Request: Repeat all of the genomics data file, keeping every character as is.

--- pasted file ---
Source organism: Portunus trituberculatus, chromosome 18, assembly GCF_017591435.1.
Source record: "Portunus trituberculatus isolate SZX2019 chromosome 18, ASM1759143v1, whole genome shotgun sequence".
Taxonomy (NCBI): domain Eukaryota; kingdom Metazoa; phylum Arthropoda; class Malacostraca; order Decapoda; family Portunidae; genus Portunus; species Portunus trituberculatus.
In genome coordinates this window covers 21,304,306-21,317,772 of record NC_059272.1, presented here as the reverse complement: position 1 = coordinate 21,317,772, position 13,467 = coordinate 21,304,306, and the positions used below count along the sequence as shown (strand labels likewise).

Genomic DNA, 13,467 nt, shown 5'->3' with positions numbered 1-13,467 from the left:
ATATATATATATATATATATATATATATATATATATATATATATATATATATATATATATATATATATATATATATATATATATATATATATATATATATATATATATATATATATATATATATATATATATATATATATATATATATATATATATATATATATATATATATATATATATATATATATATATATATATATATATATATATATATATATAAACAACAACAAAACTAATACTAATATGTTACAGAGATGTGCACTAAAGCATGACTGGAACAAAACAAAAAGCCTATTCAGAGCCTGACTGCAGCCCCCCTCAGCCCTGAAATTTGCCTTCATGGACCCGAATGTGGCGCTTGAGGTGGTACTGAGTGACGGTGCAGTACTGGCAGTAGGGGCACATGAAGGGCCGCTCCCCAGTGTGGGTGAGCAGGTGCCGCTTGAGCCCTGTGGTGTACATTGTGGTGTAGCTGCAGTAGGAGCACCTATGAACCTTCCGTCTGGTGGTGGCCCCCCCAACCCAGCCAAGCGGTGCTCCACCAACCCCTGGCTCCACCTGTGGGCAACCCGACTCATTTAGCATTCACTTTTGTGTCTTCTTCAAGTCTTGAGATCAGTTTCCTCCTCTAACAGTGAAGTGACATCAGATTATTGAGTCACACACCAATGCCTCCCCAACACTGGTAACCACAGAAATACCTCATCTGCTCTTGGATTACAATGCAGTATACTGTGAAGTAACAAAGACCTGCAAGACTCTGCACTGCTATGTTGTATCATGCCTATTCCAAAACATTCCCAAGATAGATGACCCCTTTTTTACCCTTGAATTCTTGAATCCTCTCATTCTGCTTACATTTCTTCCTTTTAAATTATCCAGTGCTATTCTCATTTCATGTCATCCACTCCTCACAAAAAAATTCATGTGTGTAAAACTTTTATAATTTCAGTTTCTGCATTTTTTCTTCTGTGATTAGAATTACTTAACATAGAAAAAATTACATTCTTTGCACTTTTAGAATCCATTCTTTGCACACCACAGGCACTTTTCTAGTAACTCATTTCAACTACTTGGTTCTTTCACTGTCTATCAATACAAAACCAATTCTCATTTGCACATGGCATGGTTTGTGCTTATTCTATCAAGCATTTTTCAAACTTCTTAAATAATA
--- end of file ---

Source organism: Portunus trituberculatus, chromosome 18, assembly GCF_017591435.1.
Source record: "Portunus trituberculatus isolate SZX2019 chromosome 18, ASM1759143v1, whole genome shotgun sequence".
Taxonomy (NCBI): domain Eukaryota; kingdom Metazoa; phylum Arthropoda; class Malacostraca; order Decapoda; family Portunidae; genus Portunus; species Portunus trituberculatus.
In genome coordinates this window covers 21,304,306-21,317,772 of record NC_059272.1, presented here as the reverse complement: position 1 = coordinate 21,317,772, position 13,467 = coordinate 21,304,306, and the positions used below count along the sequence as shown (strand labels likewise).

Genomic DNA, 13,467 nt, shown 5'->3' with positions numbered 1-13,467 from the left:
ATATATATATATATATATATATATATATATATATATATATATATATATATATATATATATATATATATATATATATATATATATATATATATATATATATATATATATATATATATATATATATATATATATATATATATATATATATATATATATATATATATATATATATATATATATATATATATATATATATATATATATATATATATATATATAAACAACAACAAAACTAATACTAATATGTTACAGAGATGTGCACTAAAGCATGACTGGAACAAAACAAAAAGCCTATTCAGAGCCTGACTGCAGCCCCCCTCAGCCCTGAAATTTGCCTTCATGGACCCGAATGTGGCGCTTGAGGTGGTACTGAGTGACGGTGCAGTACTGGCAGTAGGGGCACATGAAGGGCCGCTCCCCAGTGTGGGTGAGCAGGTGCCGCTTGAGCCCTGTGGTGTACATTGTGGTGTAGCTGCAGTAGGAGCACCTATGAACCTTCCGTCTGGTGGTGGCCCCCCCAACCCAGCCAAGCGGTGCTCCACCAACCCCTGGCTCCACCTGTGGGCAACCCGACTCATTTAGCATTCACTTTTGTGTCTTCTTCAAGTCTTGAGATCAGTTTCCTCCTCTAACAGTGAAGTGACATCAGATTATTGAGTCACACACCAATGCCTCCCCAACACTGGTAACCACAGAAATACCTCATCTGCTCTTGGATTACAATGCAGTATACTGTGAAGTAACAAAGACCTGCAAGACTCTGCACTGCTATGTTGTATCATGCCTATTCCAAAACATTCCCAAGATAGATGACCCCTTTTTTACCCTTGAATTCTTGAATCCTCTCATTCTGCTTACATTTCTTCCTTTTAAATTATCCAGTGCTATTCTCATTTCATGTCATCCACTCCTCACAAAAAAATTCATGTGTGTAAAACTTTTATAATTTCAGTTTCTGCATTTTTTCTTCTGTGATTAGAATTACTTAACATAGAAAAAATTACATTCTTTGCACTTTTAGAATCCATTCTTTGCACACCACAGGCACTTTTCTAGTAACTCATTTCAACTACTTGGTTCTTTCACTGTCTATCAATACAAAACCAATTCTCATTTGCACATGGCATGGTTTGTGCTTATTCTATCAAGCATTTTTCAAACTTCTTAAATAATA